Boomkat Product Review:
Perhaps the most compelling of all the many projects started by one-time members of Wolf Eyes, Clay Rendering came to life in 2013 by Mike Connelly and his wife, Tara, and have since released a trio of singles for Hospital Productions that have gained them the admiration of followers spanning both electronic and metal communities. For their long-awaited debut album they mount a majestically forlorn soundtrip weaving black metal-tainted dream-pop with neo-folk and gothic ambience.
Resting in the long shadows cast by The Cure's widescreen 'Disintegration', or sharing the same, melancholy moonlight as Eyeless in Gaza's neo-folk pastures, the nine songs of 'Snowthorn' make good on the promise of three incredible singles issued between 2012-2014 by Hospital Productions, whose notorious overse'er Dominick Fernow also provides co-production details.
A record of romantic sehnsucht, it aches with a melodic nostalgia for turn-of-the-'90s alt-pop and swathes of post-industrial music, perhaps as antidote to time spent in the world's rudest rock band, or maybe more simply in order to express something that can only be understood via "proper" songs such as these.
It takes two tracks of air-charging instrumentals - the funereal drone accord of 'Maps on the Floor' and the lump-in-throat guitar chord progression of 'Swallow The Century' - before we hear the first vocals; courtesy of NYC writer Becka Diamond in 'Sight From Up There' with a distanced, elusive quality recalling the tone of MBV's 'Loveless' album but sung by Inga Copeland and produced by NIN, before the title track takes us to the edge with a ghostly black metal dirge-cum solo piano lullaby.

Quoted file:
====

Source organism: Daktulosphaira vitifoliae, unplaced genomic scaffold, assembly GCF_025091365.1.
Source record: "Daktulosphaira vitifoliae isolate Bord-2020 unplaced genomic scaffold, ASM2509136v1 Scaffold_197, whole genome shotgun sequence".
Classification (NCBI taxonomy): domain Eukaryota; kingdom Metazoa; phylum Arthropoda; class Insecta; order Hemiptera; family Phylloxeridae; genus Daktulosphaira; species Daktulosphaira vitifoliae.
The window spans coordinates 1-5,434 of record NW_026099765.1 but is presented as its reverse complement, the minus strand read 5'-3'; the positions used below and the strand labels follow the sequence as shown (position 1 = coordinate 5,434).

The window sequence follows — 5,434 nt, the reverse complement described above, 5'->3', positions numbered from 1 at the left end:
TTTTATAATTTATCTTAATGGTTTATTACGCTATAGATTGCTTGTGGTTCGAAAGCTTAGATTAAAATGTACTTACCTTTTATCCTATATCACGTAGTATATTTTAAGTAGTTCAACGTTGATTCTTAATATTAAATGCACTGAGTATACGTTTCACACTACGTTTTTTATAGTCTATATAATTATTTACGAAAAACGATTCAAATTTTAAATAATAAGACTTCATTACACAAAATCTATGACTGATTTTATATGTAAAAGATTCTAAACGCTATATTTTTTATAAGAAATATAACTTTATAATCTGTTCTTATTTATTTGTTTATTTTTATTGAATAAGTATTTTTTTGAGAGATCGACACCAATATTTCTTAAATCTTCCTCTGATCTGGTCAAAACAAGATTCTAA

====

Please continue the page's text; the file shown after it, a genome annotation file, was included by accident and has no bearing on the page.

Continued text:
'River Without' opens the other side with visceral, opiating effect, coursing spine-freezing guitars thru lush ambient haze, where the flannel and denim dance-pop of 'Fall Off The Bed' finds them at their most contagious, beside the dread despondence of 'Patient Days' and the catchy hooks of 'Memory Loses Momentum', leaving us to curl into the sublime keys and poised shuffle of 'Night to Perish’, edging us from the bleak and into the sublime, pulling you deep into night...